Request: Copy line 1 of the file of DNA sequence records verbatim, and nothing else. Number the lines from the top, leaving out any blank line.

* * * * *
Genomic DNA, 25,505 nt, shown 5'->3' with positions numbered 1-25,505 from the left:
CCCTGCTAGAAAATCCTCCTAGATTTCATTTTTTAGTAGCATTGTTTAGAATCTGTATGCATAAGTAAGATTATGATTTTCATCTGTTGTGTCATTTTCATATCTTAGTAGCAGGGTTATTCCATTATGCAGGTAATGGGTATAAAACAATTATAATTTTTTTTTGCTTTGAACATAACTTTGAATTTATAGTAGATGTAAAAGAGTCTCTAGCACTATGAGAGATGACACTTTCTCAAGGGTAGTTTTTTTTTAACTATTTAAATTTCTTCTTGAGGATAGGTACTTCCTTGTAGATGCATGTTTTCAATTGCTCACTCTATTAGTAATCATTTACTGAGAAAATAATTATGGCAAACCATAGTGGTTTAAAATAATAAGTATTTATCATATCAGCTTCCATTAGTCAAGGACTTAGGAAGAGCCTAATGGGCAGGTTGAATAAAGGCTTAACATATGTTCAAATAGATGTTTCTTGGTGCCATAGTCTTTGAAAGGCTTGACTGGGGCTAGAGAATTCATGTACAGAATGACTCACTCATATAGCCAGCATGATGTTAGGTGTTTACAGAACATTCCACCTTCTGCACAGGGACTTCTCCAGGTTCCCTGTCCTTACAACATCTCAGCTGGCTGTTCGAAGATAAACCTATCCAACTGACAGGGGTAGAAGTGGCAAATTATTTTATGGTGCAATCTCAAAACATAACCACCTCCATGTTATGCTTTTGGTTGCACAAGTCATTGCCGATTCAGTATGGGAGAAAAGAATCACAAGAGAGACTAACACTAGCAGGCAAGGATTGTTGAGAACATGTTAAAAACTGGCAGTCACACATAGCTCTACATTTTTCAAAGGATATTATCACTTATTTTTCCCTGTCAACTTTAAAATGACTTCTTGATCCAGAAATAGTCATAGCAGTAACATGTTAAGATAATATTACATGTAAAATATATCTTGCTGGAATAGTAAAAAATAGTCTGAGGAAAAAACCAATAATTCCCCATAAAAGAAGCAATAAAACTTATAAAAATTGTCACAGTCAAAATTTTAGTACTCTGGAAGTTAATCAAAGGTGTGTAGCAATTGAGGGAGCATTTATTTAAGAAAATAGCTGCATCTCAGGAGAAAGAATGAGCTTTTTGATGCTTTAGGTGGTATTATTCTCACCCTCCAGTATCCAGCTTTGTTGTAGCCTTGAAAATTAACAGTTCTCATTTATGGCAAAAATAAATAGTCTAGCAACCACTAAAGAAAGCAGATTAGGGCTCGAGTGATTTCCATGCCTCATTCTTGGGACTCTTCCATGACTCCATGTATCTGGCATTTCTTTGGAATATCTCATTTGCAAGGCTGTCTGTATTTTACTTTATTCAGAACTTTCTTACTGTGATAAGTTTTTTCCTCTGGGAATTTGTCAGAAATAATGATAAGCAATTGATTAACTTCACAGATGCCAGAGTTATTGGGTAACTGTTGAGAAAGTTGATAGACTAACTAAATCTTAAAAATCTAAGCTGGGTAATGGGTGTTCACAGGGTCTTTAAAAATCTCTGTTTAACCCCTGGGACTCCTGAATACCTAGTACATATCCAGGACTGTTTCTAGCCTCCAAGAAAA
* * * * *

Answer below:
Genomic DNA, 25,505 nt, shown 5'->3' with positions numbered 1-25,505 from the left: